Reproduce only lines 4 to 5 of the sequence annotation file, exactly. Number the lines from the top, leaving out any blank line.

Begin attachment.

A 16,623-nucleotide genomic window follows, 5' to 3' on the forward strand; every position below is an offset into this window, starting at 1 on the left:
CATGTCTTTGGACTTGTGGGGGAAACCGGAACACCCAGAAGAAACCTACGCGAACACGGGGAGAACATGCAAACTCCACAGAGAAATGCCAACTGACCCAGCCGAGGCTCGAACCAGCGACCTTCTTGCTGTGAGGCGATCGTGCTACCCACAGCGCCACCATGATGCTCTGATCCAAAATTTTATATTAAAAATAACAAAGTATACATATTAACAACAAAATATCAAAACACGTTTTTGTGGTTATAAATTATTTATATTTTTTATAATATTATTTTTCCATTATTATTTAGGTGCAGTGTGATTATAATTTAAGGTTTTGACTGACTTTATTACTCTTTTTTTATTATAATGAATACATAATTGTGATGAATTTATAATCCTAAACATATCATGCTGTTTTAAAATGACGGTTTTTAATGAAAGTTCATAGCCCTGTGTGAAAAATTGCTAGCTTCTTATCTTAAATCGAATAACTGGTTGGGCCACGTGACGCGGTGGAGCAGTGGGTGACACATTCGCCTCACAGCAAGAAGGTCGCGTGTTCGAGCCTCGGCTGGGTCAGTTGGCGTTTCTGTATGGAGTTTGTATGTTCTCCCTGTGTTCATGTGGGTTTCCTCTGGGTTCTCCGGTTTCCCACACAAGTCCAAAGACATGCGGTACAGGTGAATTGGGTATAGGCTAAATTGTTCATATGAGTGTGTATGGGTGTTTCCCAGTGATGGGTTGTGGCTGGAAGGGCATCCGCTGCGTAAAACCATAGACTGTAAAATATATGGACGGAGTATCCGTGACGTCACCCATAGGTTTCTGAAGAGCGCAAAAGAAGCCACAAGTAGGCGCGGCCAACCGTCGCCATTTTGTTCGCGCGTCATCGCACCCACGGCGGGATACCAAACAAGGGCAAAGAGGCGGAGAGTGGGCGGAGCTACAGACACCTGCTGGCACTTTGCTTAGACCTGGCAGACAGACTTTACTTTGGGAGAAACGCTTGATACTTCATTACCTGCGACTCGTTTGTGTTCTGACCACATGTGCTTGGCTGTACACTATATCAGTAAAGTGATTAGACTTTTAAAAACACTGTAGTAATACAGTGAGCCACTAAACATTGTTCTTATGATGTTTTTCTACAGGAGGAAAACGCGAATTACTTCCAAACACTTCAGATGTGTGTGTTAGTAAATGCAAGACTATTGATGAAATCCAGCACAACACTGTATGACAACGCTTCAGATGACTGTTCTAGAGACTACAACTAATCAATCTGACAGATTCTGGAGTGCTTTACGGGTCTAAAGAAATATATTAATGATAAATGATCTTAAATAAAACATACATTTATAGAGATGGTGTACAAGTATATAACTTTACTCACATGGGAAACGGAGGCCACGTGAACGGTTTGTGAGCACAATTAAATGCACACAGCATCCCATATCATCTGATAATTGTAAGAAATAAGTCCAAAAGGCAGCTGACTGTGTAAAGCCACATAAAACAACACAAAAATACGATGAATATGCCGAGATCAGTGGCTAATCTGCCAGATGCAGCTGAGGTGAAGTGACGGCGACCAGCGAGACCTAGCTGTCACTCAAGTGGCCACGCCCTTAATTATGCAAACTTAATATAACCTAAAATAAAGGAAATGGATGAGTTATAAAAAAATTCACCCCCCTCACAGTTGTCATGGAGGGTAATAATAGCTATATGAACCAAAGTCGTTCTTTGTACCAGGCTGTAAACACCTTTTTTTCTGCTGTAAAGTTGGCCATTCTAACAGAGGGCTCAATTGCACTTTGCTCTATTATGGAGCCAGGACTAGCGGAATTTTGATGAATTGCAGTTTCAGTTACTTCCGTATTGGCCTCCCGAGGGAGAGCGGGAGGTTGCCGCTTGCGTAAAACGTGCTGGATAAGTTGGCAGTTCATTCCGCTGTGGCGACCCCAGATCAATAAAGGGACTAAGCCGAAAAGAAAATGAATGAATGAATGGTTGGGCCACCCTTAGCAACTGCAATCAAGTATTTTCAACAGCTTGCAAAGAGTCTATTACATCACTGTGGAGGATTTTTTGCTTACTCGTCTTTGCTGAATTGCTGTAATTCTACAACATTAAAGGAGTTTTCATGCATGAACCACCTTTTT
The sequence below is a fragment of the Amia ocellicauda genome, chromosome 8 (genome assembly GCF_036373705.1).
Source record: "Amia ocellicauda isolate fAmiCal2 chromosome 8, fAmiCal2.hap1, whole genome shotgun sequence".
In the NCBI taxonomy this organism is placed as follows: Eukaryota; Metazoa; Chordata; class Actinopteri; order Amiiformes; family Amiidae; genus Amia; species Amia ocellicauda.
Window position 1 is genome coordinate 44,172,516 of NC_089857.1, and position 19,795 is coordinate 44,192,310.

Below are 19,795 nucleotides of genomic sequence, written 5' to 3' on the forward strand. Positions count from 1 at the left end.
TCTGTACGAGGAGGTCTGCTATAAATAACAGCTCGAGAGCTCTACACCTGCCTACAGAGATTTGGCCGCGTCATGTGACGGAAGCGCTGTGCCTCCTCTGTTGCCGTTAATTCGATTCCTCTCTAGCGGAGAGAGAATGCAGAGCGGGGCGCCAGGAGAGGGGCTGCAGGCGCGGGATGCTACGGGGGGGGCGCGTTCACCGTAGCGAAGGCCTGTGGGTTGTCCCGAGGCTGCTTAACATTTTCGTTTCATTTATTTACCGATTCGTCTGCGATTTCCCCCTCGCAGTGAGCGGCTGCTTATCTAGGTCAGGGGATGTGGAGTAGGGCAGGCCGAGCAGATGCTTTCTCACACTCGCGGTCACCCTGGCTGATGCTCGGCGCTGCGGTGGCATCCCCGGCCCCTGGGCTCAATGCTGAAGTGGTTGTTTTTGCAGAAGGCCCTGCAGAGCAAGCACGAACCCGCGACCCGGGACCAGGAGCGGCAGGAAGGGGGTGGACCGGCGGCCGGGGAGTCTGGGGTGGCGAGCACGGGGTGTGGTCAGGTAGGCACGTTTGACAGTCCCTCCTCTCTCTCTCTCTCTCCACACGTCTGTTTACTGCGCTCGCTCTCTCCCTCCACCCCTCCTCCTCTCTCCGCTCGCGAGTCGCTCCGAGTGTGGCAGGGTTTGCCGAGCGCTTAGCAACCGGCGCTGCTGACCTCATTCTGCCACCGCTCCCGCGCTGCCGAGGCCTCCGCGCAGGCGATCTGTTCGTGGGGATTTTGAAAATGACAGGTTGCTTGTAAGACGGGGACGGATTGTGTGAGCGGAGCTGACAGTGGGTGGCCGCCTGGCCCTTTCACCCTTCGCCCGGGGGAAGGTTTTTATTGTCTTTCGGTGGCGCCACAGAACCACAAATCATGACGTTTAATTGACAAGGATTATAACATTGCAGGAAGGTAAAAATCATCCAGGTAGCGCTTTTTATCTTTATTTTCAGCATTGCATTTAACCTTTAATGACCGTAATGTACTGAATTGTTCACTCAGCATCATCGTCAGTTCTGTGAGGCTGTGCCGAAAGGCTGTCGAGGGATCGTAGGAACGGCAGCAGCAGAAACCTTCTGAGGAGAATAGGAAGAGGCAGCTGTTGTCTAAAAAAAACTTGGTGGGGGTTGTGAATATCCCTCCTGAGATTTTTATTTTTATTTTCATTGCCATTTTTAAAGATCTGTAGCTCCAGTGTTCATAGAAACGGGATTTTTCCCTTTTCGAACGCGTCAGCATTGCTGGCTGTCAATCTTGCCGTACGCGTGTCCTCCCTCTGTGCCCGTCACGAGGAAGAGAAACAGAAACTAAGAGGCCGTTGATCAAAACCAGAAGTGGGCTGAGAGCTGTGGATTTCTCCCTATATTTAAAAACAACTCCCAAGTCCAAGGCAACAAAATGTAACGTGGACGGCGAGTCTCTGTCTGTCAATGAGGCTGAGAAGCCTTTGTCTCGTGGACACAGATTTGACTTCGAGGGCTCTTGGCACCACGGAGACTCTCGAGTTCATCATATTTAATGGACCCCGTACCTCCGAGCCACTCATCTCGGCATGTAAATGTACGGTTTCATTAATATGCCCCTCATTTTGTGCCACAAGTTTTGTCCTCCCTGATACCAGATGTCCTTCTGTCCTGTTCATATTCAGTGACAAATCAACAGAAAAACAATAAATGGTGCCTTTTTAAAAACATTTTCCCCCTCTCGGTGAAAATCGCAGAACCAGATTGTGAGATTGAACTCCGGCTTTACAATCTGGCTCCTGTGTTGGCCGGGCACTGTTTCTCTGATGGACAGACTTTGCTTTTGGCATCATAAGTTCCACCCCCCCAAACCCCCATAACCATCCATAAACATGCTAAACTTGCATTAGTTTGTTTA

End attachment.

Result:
Source record: "Amia ocellicauda isolate fAmiCal2 chromosome 8, fAmiCal2.hap1, whole genome shotgun sequence".
In the NCBI taxonomy this organism is placed as follows: Eukaryota; Metazoa; Chordata; class Actinopteri; order Amiiformes; family Amiidae; genus Amia; species Amia ocellicauda.